At the close of its ninth day, the Silk Road Trial began to expose its alleged owner's links to millions of dollars of bitcoins earned through the drug-dealing website - and five mysterious murder-for-hires.
Taking the stand, FBI agent Ilhwan Yum told the court how he had traced 3,760 transactions over a 12 month period ending in August 2013 between the servers of Silk Road and the laptop of its alleged mastermind Ross Ulbricht.
The 30-year-old Texan says, although he created the Silk Road website, he soon handed over the reins to an unknown person, and that a huge stash of bitcoins found on his laptop by FBI agents were the proceeds of smart trading of the cryptocurrency.
But Yum's evidence paints a different picture. He claims to have followed more than 700,000 bitcoins along the blockchain, a public ledger detailing all bitcoin transactions ever made. These bitcoins were transferred between Silk Road - where they were used by merchants to deal illegal drugs, fake ID and hacking software - and Ulbricht's digital wallets, in which bitcoins are stored.
Although the currency's price has fluctuated wildly in recent years, Yum estimates the coins to be worth $13.4m, and confirmed to prosecutor Timothy Howard, that "yes, [they were] direct, one-to-one transfers [from Silk Road to Ulbricht's wallets]".
With access to Ulbricht's seized laptop, grabbed from him while switched on and claimed to be logged into the Silk Road's 'Mastermind' administration pages, it is claimed, prosecutors have unearthed records of 700,252 bitcoins transferred between Silk Road and Ulbricht. Nearly half a million of these transactions were moved between September and November 2012, before the currency's value rocketed to over $1,000 (£600) per coin.
Before it was shut down by the FBI in October 2013, coinciding with Ulbricht's arrest, Silk Road assured users that a process known as "tumbling" - mixing coins between users before sending them on - would prevent the money from being traced to individual buyers and sellers. This may be true, but when the site owner's cut was withdrawn from the site it was done so directly, the prosecution claims.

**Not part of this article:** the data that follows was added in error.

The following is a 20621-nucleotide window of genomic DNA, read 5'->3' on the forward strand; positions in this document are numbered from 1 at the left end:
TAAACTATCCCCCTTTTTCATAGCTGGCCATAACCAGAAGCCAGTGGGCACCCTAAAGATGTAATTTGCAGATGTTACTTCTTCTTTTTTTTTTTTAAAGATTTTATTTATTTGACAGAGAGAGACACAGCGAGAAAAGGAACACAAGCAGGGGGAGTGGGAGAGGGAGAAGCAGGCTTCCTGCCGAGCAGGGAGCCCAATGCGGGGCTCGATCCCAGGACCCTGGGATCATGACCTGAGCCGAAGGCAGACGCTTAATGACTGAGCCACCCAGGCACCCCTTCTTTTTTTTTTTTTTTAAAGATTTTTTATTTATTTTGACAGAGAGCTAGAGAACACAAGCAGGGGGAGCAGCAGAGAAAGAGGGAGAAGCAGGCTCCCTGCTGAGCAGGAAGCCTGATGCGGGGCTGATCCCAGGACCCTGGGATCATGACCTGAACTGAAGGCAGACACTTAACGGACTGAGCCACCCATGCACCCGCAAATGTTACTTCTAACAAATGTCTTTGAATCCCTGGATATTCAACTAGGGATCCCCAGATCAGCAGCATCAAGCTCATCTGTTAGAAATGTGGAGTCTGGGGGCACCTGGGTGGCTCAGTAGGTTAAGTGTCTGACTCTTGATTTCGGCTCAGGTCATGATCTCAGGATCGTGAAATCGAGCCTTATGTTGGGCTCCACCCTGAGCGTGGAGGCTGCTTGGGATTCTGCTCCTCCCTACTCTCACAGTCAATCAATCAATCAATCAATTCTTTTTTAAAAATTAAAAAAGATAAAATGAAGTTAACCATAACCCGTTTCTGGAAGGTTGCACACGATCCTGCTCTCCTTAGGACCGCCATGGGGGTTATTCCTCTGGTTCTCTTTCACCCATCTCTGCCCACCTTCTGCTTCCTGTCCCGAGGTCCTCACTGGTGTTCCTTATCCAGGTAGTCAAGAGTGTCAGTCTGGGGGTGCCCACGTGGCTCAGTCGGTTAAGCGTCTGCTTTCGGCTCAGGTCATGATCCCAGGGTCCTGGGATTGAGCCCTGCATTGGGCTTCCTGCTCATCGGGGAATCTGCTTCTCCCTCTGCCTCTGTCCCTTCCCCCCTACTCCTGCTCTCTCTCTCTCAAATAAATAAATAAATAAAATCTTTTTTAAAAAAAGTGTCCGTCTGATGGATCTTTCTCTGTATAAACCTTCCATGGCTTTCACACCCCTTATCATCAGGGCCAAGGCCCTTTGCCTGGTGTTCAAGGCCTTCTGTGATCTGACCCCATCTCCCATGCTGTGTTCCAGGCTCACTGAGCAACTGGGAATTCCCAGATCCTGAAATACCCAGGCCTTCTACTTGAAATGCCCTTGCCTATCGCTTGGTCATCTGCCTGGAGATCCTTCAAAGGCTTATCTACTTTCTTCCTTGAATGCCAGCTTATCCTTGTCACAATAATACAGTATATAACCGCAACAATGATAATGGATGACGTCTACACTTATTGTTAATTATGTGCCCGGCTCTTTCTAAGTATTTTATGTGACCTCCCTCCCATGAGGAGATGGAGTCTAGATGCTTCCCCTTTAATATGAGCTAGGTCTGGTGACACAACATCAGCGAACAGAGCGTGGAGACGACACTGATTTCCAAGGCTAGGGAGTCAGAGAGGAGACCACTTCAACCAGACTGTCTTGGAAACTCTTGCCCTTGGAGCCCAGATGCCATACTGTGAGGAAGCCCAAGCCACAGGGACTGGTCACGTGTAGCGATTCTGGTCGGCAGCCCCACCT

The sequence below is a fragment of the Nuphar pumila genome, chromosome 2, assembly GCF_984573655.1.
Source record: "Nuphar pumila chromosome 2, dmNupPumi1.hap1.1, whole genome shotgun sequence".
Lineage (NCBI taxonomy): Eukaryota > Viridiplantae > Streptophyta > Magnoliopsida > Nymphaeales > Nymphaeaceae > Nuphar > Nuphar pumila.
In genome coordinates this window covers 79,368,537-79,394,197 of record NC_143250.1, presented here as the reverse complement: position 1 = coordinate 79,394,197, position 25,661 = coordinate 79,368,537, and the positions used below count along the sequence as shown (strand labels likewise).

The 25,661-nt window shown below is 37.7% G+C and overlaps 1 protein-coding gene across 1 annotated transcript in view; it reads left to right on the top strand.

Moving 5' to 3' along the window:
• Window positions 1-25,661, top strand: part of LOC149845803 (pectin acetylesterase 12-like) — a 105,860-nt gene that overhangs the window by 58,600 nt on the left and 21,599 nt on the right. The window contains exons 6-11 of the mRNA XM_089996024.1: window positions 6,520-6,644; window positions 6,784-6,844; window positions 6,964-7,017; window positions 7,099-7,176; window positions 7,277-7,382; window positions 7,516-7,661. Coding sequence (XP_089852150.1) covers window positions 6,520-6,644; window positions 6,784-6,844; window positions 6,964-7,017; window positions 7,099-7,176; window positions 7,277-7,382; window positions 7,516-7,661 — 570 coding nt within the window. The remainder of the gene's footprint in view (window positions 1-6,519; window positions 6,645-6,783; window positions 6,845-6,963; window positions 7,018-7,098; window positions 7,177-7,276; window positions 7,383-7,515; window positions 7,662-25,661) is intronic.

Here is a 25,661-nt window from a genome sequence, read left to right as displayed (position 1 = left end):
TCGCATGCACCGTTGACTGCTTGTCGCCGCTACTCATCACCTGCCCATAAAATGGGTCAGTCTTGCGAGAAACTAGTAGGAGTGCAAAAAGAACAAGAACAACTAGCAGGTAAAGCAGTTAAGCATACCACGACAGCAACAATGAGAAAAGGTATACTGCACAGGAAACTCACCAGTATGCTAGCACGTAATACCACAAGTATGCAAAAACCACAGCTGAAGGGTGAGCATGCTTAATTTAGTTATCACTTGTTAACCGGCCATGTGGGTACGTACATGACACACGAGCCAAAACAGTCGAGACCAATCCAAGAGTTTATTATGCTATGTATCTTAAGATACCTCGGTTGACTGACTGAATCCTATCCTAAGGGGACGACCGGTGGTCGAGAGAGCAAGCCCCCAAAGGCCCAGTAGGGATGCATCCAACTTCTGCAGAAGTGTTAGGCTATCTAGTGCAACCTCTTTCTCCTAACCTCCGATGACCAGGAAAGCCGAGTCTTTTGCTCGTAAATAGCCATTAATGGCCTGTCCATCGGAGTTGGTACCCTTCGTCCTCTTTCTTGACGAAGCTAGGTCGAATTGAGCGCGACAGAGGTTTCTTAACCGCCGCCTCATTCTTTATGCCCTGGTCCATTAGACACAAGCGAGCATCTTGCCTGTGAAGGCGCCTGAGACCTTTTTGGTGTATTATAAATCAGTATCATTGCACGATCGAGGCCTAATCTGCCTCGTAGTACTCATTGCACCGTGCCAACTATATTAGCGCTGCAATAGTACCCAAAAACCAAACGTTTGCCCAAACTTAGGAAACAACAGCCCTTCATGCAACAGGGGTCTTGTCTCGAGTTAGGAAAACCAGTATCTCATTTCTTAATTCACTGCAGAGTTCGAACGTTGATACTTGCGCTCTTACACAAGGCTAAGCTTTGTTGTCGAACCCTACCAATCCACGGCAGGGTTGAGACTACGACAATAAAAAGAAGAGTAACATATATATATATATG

Based on earlier testimonies by FBI agents, Ulbricht thought he would be protected by his laptop's own encryption, preventing his wallets from being linked to his real identity. When arrested in a San Francisco library, the laptop was found by agents in an unencrypted state.
Accused of running Silk Road as the pseudonymous Dread Pirate Roberts, Ulbricht is charged with narcotics trafficking, computer hacking, money laundering, conspiracy to traffic fraudulent IDs and engaging in continuing criminal enterprise. Ulbricht says he is innocent, but if found guilty, he faces between 30 years and life in prison.
His defence, led by Joshua Dratel, says Ulbricht created Silk Road as an "economic experiment" in 2011, but gave it away soon after, only to be duped back into running the site by its new owners shortly before his arrest in 2013. It is claimed Ulbricht is the "fall guy" for the real owners of the site.
Although not formally charged, Ulbricht is claimed by the prosecution to have asked a user of Silk Road to kill five others. As the trial's third week drew to a close, this topic was finally touched on by the prosecution, despite there being no evidence of the murders actually taking place.
According to webchats seized by the FBI, Dread Pirate Roberts said he "wouldn't mind" if a user of Silk Road was "executed" after he threatened DPR with blackmail.
Owing money to his suppliers, fearful for his family's safety and waiting to be paid $500,000 by a customer, the user called FriendlyChemist contacted DPR to explain his predicament, adding that he had the real identities of nine "top vendors", 15 smaller vendors and thousands of Silk Road users.
Speaking via webchat to redandwhite, who claimed to be the person FriendlyChemist owed money to, DPR said: "In my eyes, Friendly Chemist is a liability and I wouldn't mind if he was executed."
It is known from details in the FBI's indictment against Ulbricht that the story goes much further, but for now the prosecution's testimony was halted by the judge at 5pm sharp, to be continued next week.